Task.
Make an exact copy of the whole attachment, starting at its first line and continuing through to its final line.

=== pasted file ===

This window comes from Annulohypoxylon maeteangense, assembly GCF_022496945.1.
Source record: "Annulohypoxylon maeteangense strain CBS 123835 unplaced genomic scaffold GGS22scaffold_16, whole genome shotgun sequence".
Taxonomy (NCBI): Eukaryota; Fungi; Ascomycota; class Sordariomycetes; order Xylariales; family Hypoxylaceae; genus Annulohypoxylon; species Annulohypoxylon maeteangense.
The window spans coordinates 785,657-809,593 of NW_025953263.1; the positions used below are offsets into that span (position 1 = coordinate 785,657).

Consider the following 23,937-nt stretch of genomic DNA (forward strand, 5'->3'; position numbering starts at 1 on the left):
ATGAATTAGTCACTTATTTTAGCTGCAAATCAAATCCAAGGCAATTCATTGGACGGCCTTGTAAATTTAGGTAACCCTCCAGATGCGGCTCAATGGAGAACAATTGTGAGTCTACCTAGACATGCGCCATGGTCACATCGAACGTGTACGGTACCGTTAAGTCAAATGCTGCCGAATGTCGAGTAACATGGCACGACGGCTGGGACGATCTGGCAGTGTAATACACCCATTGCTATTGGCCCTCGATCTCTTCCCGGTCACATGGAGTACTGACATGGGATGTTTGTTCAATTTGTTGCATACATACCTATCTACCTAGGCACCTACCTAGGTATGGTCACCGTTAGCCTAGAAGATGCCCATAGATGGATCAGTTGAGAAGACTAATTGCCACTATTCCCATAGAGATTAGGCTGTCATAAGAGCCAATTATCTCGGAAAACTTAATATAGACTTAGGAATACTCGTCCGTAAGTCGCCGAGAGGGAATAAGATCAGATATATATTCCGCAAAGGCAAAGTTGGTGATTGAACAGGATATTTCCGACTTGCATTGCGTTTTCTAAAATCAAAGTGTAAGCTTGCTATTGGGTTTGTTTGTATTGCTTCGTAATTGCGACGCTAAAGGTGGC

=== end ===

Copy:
This window comes from Annulohypoxylon maeteangense, assembly GCF_022496945.1.
Source record: "Annulohypoxylon maeteangense strain CBS 123835 unplaced genomic scaffold GGS22scaffold_16, whole genome shotgun sequence".
Taxonomy (NCBI): Eukaryota; Fungi; Ascomycota; class Sordariomycetes; order Xylariales; family Hypoxylaceae; genus Annulohypoxylon; species Annulohypoxylon maeteangense.
The window spans coordinates 785,657-809,593 of NW_025953263.1; the positions used below are offsets into that span (position 1 = coordinate 785,657).

Consider the following 23,937-nt stretch of genomic DNA (forward strand, 5'->3'; position numbering starts at 1 on the left):
ATGAATTAGTCACTTATTTTAGCTGCAAATCAAATCCAAGGCAATTCATTGGACGGCCTTGTAAATTTAGGTAACCCTCCAGATGCGGCTCAATGGAGAACAATTGTGAGTCTACCTAGACATGCGCCATGGTCACATCGAACGTGTACGGTACCGTTAAGTCAAATGCTGCCGAATGTCGAGTAACATGGCACGACGGCTGGGACGATCTGGCAGTGTAATACACCCATTGCTATTGGCCCTCGATCTCTTCCCGGTCACATGGAGTACTGACATGGGATGTTTGTTCAATTTGTTGCATACATACCTATCTACCTAGGCACCTACCTAGGTATGGTCACCGTTAGCCTAGAAGATGCCCATAGATGGATCAGTTGAGAAGACTAATTGCCACTATTCCCATAGAGATTAGGCTGTCATAAGAGCCAATTATCTCGGAAAACTTAATATAGACTTAGGAATACTCGTCCGTAAGTCGCCGAGAGGGAATAAGATCAGATATATATTCCGCAAAGGCAAAGTTGGTGATTGAACAGGATATTTCCGACTTGCATTGCGTTTTCTAAAATCAAAGTGTAAGCTTGCTATTGGGTTTGTTTGTATTGCTTCGTAATTGCGACGCTAAAGGTGGC